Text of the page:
The National International Visitors Council opens diplomacy up to any citizen who wants to help international visitors feel at home and who dreams of spreading friendship around the globe.
There was a time and place when the whole village assembled to greet wayfarers with song and refreshments that lifted spirits, soothed parched throats, and satiated bellies grown lean during the journey. Once the welcoming ceremonies had put everyone at ease, thoughts could turn to discussing the catalyst sparking the trip. As night fell and discussions faded, villagers would open their homes for travelers to rest.
Diplomacy in past eras was not left just to chiefs and their councils. It was a village affair. The NIVC revived citizen diplomacy in the United States some 55 years ago. Unchanged are basic welcoming receptions, offering a home away from home, and ditto to the dialogue in between.
Much today also takes the form of international business and educational exchanges, which are good, but so is having friends abroad. IVC likes to say, “[It] is International relations as it should be – one person, one handshake – at a time. Making friends leads to peace – it really is that simple.”
IVC makes diplomacy easy through a network of 93 councils and more than 80,000 citizen diplomats nationwide. They host the U.S. Department of State International Visitor Leadership Program. For their role in sharing American culture and engaging in business matchmaking with specially invited international guests, IVC was nominated for the Nobel Peace Prize in 2001.
Here in Philadelphia, IVC President and CEO Nancy Gilboy reminds people that Elvis was a citizen diplomat. “When he landed in Germany as an American soldier in 1958 he told reporters that ‘what we do here will reflect on America and our way of life.’” Gilboy adds, “He was right.”
Although Elvis engaged in international exchange as a soldier and celebrity entertainer, the IVC gives Philadelphians, in general, chances to join the citizen diplomacy movement.
International Visitors Council First Thursday reception on April 2, 2009. Photo: IVC
Opportunities for diplomacy abound, for instance, with First Thursdays and Fridays. IVC Philadelphia holds a reception on the first Thursday of each month except January and July. Visitors from several of the 120 countries in the program use these opportunities to build social and professional networks in the area. Featured countries vary monthly.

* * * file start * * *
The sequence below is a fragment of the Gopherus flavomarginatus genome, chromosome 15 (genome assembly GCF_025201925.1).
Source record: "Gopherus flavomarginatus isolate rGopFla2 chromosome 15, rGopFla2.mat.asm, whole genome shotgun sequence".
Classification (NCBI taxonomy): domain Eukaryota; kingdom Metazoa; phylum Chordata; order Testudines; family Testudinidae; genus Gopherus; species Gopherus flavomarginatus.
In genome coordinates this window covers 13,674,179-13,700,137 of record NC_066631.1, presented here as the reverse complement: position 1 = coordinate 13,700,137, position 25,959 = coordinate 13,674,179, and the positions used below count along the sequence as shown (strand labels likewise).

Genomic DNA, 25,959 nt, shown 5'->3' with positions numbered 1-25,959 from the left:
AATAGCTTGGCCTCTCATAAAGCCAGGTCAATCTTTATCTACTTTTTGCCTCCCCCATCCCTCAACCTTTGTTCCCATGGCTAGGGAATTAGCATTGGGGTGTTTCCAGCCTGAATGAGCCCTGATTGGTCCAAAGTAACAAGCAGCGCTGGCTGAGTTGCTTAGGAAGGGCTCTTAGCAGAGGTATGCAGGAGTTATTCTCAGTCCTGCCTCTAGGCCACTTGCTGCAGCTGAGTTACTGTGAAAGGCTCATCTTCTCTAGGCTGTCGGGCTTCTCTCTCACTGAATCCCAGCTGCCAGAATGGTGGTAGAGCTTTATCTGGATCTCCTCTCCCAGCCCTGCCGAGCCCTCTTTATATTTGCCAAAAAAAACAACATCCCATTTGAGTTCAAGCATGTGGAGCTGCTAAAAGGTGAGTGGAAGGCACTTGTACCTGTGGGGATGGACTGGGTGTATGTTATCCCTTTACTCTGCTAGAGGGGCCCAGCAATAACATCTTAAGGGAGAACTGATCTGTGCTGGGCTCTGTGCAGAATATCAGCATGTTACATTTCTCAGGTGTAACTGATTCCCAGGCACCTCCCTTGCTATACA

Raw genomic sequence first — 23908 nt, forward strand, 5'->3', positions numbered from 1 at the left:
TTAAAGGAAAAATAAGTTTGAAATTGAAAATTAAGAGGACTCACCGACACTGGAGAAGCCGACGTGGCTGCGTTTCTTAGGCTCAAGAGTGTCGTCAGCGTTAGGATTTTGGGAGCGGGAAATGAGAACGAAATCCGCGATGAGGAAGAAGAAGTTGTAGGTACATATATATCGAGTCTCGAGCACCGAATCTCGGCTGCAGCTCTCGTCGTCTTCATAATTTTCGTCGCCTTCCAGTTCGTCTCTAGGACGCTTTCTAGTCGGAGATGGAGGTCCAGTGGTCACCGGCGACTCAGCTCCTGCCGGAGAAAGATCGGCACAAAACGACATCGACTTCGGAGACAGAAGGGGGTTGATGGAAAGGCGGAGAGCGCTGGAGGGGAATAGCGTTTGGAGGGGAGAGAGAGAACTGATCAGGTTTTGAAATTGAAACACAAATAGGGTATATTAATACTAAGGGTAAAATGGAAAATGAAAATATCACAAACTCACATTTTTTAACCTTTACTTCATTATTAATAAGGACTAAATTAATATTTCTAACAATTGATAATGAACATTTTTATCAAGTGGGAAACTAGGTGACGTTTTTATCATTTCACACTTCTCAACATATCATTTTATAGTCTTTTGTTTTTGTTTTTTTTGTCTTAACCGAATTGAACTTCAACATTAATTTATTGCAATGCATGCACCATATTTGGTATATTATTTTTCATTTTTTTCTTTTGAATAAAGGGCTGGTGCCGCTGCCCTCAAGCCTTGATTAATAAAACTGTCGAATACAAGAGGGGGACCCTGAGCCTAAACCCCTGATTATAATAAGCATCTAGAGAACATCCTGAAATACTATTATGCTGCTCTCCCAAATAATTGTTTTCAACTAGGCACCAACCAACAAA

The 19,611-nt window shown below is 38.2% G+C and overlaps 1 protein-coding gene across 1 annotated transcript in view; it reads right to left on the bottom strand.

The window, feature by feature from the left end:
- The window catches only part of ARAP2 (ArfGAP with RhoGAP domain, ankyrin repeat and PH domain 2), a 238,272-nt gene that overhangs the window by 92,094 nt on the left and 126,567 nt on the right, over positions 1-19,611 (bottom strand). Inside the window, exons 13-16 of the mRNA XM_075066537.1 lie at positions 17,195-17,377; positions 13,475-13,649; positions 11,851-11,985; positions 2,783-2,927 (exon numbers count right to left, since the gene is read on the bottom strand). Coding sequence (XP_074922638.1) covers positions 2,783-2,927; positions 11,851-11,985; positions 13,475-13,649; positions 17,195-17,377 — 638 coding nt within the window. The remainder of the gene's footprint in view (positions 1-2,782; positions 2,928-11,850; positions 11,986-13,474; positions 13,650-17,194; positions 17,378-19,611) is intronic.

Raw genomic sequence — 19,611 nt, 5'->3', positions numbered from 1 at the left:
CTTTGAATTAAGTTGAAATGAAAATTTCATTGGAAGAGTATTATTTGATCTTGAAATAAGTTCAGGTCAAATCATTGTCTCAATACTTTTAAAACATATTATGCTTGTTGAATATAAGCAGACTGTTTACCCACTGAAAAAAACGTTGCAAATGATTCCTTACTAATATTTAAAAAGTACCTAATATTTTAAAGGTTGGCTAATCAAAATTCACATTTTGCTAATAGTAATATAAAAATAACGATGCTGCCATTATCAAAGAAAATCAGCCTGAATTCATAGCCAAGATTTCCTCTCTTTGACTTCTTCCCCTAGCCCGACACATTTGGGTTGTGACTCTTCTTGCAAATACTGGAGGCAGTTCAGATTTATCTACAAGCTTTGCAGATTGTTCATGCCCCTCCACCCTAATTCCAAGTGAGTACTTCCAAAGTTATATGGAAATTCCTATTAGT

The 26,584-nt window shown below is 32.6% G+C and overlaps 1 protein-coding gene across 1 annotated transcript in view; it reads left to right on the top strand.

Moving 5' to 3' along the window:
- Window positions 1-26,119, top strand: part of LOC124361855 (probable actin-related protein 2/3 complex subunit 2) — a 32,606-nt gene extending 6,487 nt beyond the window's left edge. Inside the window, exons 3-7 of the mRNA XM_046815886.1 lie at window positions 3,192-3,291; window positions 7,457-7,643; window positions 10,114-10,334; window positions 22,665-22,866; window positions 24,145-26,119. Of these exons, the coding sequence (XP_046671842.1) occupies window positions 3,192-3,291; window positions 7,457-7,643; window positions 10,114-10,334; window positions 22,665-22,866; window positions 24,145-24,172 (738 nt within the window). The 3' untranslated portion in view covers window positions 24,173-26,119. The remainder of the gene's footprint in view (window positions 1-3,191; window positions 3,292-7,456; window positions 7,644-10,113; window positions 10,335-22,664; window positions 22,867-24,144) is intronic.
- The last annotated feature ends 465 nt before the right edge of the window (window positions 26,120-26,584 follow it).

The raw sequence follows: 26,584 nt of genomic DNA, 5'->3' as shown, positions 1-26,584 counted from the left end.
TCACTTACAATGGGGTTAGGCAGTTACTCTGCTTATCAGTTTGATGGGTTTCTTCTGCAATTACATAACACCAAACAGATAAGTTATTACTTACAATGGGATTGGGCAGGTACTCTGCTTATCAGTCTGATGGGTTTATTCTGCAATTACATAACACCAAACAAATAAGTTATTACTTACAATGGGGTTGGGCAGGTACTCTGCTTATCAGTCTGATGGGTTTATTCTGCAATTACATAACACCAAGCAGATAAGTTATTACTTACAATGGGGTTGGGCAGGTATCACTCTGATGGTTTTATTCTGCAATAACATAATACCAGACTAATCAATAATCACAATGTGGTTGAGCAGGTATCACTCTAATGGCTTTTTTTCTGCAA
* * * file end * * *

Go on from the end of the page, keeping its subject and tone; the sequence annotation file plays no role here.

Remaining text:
The next reception is February 4 in the Annex Grille & Lounge at the Marriott Courtyard of Philadelphia at 5:30 p.m. – 7:30 p.m. RSVP to Alan Hatfield at 215.683.0992 by 11 a.m. on the day of the event or visit http://ivc.org/first_thursday_receptions.
International visitors love the overview of the area provided on Discover Philadelphia Friday. These International First Fridays are a time for immersion in the arts and broad ranging culture, history, and topology of the region.
IVC also sponsors Sister and Partnership cities, an eye-opening exchange program with 10 cities around the world plus Mosul, Iraq, the one Partners for Peace city. Where these programs’ cultural, educational, and humanitarian ties take hold economic exchange soon follow with the full commitment of the mayors of each city.
Visitors from Cypress dancing at the IVC barbecue in July 2009. Photo: IVC
IVC is not just for seasoned guests. Given the region’s thriving contingent of universities, Philadelphia hosts hundred of exchange students each year. COMPASS, IVC’s young professionals ages 21-40 entertain exchange students and fellow professionals with their own special events such as free First Thursdays and outings “on the town.”
More than 3,000 opportunities are available to link rising and established business, civic, and cultural leaders together during the year. Featured among them is the annual IVC barbecue that combines a friendly networking atmosphere with IVC fundraising. Planning gets underway soon. Folks can reserve July 22 for this event and pitch in to help make it more fun and successful than ever.
It is great to not only build global networks without leaving Philadelphia but to additionally witness guests from countries that are enemies at the state level dine together, laugh together, and come to appreciate their similarities is a tremendous reward.
Such is diplomacy at its best. Nancy Gilboy and the entire Philadelphia organization envision creating the strongest international network in the U.S. right here. They are asking residents to share in that vision by volunteering and/or donating.
For more info: visit www.ivc.org or call 215.683.0990.
All rights to article reserved by Gloria Blakely. Copyright 2010.